Vitamin D-fortified yoghurt improves cholesterol levels and heart disease biomarkers for diabetics
People with diabetes are known to have an increased risk of heart disease. New research published in BioMed Central's open access journal BMC Medicine shows that regular consumption of a vitamin D-fortified yoghurt drink improves cholesterol levels and biomarkers of endothelial dysfunction, a precursor of heart disease, in diabetics.
Not having enough vitamin D affects the inner lining of blood vessels (endothelial cells) eventually leading to atherosclerosis and cardiovascular disease. Endothelial dysfunction can be measured by the increased levels of a set of biomarkers, such as serum endothelin-1, E-Selectin and MMP-9. In a double-blind trial, researchers from Tehran investigated the effect of vitamin D on the glycemic status, cholesterol levels and endothelial biomarkers of diabetics. Patients were given either a plain yoghurt drink (Doogh) or the same drink fortified with vitamin D twice a day for 12 weeks.
Researchers from the National Research Institute and Faculty of Nutrition and Food Technology had previously shown that a vitamin D-fortified yoghurt drink could improve the glycemic status of people with type 2 diabetes. In collaboration with Tehran University of Medical Sciences their new trial showed that vitamin D improved the fasting glucose, insulin, QUICK1 (a measure of insulin resistance), and found some improvement in long term HbA1c.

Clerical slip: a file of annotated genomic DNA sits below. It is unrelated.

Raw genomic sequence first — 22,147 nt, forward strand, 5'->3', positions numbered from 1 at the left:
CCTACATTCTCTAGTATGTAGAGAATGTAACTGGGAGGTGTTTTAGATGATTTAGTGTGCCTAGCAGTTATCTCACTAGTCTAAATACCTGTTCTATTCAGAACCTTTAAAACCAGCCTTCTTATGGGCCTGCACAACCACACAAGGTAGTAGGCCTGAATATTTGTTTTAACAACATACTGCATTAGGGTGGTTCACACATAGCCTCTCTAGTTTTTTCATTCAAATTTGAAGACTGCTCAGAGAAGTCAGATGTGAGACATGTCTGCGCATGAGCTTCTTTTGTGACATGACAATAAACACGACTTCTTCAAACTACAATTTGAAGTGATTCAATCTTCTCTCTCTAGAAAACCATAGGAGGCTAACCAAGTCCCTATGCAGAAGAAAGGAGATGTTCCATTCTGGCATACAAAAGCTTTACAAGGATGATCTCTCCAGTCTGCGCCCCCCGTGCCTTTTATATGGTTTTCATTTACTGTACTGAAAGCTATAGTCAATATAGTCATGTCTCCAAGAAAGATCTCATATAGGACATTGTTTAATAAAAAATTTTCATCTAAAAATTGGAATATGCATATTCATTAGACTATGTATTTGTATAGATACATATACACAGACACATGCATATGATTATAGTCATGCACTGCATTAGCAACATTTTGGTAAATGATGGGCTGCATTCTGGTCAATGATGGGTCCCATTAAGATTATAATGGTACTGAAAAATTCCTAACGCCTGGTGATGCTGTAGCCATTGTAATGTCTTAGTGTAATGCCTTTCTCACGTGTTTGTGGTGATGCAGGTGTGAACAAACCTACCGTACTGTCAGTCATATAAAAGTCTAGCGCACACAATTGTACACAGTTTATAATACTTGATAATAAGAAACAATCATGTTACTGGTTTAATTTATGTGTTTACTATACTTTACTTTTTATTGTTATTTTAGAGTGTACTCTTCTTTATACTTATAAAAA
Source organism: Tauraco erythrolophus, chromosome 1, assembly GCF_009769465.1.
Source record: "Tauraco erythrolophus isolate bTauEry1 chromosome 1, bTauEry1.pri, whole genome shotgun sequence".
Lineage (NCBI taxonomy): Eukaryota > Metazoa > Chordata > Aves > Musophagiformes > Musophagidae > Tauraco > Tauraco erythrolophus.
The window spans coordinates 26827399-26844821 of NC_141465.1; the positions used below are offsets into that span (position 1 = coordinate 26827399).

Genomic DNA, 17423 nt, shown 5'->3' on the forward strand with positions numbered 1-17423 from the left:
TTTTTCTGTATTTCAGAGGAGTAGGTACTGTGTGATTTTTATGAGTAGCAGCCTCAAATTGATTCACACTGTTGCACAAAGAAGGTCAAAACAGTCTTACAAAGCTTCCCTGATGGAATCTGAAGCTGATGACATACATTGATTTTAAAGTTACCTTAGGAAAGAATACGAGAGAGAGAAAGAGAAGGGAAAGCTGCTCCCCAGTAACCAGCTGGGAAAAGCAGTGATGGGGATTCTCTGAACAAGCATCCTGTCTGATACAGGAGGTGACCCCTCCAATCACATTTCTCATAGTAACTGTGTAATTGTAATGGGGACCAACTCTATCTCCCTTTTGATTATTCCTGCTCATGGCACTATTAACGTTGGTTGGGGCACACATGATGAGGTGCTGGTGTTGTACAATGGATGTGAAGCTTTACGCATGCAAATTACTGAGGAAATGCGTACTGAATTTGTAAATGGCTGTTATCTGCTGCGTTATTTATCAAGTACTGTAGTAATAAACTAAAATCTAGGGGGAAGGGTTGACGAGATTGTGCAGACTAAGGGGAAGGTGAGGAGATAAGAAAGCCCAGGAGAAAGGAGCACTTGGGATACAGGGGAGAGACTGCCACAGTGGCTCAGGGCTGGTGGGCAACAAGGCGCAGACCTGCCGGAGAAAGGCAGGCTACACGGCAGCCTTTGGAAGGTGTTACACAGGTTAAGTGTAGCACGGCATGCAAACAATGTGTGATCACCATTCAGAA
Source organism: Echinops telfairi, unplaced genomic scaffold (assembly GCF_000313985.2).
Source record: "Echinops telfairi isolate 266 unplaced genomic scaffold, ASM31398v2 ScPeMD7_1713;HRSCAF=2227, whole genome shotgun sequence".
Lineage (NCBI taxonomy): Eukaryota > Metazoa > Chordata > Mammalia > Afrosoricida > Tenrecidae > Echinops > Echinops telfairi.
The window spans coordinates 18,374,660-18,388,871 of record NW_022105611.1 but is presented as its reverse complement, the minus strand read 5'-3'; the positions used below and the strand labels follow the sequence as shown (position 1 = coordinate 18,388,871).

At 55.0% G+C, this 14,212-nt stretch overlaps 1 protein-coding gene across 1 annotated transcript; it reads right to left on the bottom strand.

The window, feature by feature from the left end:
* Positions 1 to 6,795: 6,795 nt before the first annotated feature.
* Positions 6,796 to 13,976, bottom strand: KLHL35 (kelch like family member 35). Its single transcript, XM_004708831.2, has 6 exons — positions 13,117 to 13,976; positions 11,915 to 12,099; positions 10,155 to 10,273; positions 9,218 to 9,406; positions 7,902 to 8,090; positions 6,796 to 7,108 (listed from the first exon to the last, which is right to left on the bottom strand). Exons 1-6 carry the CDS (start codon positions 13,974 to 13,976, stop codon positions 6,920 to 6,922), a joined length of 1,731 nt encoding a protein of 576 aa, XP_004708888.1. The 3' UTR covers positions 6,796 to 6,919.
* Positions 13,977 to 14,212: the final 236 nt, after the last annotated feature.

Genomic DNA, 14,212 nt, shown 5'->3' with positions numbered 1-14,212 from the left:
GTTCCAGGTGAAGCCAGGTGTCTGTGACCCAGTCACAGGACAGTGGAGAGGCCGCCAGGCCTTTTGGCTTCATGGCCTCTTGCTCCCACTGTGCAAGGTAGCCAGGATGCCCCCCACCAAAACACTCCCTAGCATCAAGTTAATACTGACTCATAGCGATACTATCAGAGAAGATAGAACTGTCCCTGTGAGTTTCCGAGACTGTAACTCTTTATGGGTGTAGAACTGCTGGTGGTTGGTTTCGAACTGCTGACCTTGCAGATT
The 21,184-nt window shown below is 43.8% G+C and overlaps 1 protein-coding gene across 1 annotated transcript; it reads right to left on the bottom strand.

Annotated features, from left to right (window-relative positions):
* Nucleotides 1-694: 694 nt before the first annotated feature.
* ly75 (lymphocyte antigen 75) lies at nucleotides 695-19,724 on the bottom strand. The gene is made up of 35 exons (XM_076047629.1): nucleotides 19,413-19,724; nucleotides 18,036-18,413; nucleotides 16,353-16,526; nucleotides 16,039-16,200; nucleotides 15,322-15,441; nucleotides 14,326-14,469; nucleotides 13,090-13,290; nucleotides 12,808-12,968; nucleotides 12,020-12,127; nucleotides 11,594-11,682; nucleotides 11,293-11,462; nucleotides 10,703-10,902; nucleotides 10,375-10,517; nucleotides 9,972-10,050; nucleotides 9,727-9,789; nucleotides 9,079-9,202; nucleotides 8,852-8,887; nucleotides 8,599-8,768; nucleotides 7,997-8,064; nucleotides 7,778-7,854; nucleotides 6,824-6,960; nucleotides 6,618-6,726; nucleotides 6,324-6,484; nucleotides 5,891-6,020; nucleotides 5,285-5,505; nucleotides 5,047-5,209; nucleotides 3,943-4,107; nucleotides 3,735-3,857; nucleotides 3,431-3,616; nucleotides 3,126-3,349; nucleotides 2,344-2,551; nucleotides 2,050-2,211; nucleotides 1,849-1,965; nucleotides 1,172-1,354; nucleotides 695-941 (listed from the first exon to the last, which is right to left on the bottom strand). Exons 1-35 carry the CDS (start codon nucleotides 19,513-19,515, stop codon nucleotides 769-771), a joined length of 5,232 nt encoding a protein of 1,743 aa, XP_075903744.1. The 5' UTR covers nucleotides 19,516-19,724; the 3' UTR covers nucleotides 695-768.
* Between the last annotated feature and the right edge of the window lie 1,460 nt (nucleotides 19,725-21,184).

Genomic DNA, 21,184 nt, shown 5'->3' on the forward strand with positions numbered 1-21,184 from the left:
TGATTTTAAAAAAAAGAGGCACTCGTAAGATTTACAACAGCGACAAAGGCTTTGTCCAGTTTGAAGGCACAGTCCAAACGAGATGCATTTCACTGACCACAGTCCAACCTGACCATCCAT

Dr Neyestani explained, "The patients who had taken the vitamin D yoghurt also had improved cholesterol levels with lower total cholesterol and LDL levels and an increase in HDL. All the improvements in cholesterol seemed to be due to the reduction in insulin resistance. The biomarkers of endothelial dysfunction, serum endothelin-1, E-Selectin and MMP-9, levels were also lower for the patients taking vitamin D."
Prof Djazayery continued, "Most of our patients were deficient in vitamin D at the start of the trial but the fortified yoghurt drink elevated most of their levels to normal. However, even amongst those who took the vitamin D supplement, some people (about 5%) remained deficient at the end of the 12 weeks. These people did not show the same improvements. Nevertheless for most diabetics with vitamin D deficiency this is an easy way to improve their outcome."